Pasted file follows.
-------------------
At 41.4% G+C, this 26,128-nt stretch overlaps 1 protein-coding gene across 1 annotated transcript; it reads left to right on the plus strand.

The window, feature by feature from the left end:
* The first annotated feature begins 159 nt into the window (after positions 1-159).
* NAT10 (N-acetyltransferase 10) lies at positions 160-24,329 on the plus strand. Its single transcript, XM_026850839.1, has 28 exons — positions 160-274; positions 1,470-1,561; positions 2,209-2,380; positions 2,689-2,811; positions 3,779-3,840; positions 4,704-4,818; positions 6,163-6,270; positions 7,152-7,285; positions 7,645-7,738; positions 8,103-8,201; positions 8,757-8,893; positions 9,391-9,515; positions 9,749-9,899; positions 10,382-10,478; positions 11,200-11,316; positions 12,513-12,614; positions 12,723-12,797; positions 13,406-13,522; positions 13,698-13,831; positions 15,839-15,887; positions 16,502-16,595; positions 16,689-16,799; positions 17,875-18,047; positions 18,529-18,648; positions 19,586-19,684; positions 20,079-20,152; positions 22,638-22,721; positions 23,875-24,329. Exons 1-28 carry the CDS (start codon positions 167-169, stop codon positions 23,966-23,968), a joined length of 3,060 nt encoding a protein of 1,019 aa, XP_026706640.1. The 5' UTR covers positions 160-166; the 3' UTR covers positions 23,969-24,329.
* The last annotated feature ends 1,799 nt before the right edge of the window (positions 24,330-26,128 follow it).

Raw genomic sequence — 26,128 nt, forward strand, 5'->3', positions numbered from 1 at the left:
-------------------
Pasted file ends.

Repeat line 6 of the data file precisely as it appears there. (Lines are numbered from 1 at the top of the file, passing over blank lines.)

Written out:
Raw genomic sequence — 26,128 nt, forward strand, 5'->3', positions numbered from 1 at the left: